As I pulled out interesting blank cassette covers while going through these bins of tape, I was struck by the wild variety and hilariously on-point 80’s future style of them all (which is currently enjoying a bit of a renaissance that pairs nicely with the audio equivalent of this trend, the “vaporwave” music genre).

The tapes I found in my parents house probably span 15 years or so. Not all of these designs were memorable. A huge amount of sterile, bland geometry, logotypes, and dull corporate blocks and stripes. But something happened in the blank VHS cassette cover world at some point in the 80’s that ignited a furious futuristic design arms race — all grids, rainbows, lasers, prisms, metallic spheres and shimmers of exotic silk. Imagine the brief for the designer: “ This product is nothing, it is blank. How can I excite the possibilities of the buyer with images that spark their imaginations about the colorful TV programs they will record onto this very tape?”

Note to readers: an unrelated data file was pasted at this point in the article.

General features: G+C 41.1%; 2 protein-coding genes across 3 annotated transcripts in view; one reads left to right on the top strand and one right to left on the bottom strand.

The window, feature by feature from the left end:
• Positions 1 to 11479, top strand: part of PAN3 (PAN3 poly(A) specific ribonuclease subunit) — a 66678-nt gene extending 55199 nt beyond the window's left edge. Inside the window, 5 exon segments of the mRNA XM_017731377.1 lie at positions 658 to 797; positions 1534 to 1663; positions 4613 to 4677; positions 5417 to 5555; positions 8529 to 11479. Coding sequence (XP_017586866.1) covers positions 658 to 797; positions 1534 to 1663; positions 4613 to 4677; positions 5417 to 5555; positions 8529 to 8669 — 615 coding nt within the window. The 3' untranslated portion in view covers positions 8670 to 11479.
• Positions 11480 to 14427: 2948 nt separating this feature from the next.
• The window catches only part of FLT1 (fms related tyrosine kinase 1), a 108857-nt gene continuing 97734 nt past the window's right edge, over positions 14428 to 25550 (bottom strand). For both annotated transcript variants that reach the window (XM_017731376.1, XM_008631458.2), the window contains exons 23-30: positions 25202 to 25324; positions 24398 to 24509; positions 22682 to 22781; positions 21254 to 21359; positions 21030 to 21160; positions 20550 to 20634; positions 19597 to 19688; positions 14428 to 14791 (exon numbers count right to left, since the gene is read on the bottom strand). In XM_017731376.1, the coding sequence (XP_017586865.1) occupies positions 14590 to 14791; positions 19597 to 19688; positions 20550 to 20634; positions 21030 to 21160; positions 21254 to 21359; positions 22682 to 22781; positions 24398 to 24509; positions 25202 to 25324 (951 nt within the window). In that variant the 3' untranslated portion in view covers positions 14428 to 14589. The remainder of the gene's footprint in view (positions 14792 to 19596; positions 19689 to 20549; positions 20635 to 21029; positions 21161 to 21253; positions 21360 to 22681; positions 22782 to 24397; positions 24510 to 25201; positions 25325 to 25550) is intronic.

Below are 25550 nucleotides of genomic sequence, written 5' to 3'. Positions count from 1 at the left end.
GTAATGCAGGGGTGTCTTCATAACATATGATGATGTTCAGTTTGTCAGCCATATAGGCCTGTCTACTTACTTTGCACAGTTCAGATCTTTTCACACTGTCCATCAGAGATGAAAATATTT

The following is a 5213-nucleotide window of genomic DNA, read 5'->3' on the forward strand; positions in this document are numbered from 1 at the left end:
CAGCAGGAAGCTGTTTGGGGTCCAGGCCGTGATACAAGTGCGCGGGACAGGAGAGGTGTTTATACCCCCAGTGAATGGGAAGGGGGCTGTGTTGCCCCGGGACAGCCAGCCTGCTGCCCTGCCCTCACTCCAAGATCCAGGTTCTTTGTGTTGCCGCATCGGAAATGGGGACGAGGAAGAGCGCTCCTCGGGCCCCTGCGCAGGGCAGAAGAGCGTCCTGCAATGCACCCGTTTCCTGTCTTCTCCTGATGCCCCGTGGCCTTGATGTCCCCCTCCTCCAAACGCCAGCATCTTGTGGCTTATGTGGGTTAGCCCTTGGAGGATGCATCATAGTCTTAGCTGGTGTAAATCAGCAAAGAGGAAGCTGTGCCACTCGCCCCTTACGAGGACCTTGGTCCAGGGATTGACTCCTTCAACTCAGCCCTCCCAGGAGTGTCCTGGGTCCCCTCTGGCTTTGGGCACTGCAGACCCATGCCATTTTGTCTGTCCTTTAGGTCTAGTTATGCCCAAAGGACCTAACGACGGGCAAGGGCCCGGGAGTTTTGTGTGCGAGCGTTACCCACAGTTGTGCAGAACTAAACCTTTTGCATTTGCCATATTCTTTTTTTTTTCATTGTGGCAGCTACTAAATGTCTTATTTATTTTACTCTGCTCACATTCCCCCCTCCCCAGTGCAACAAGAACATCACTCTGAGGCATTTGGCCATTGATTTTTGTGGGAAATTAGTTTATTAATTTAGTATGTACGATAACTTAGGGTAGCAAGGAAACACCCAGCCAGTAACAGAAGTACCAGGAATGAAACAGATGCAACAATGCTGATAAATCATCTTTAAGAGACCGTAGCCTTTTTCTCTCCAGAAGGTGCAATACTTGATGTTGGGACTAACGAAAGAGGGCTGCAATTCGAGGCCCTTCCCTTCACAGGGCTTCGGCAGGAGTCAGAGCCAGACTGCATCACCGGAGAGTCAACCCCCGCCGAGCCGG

Inspired, I decided to curate a sample of my favorite covers in the bin for an Instagram post. On a whim, I cross-posted it to my public Twitter account, which has a wider audience.

After two days or so, as the Tweet took off, my phone was besieged with so many Twitter notifications that I had to disable them. On just over a month more than 8.6 million people had seen this tweet. Over 35,000 people commented on the thread on the original post. To my delight, people ran out to their garages and shared photos from their collection of VHS tapes.

One of the personal VHS tape collections shared in the thread.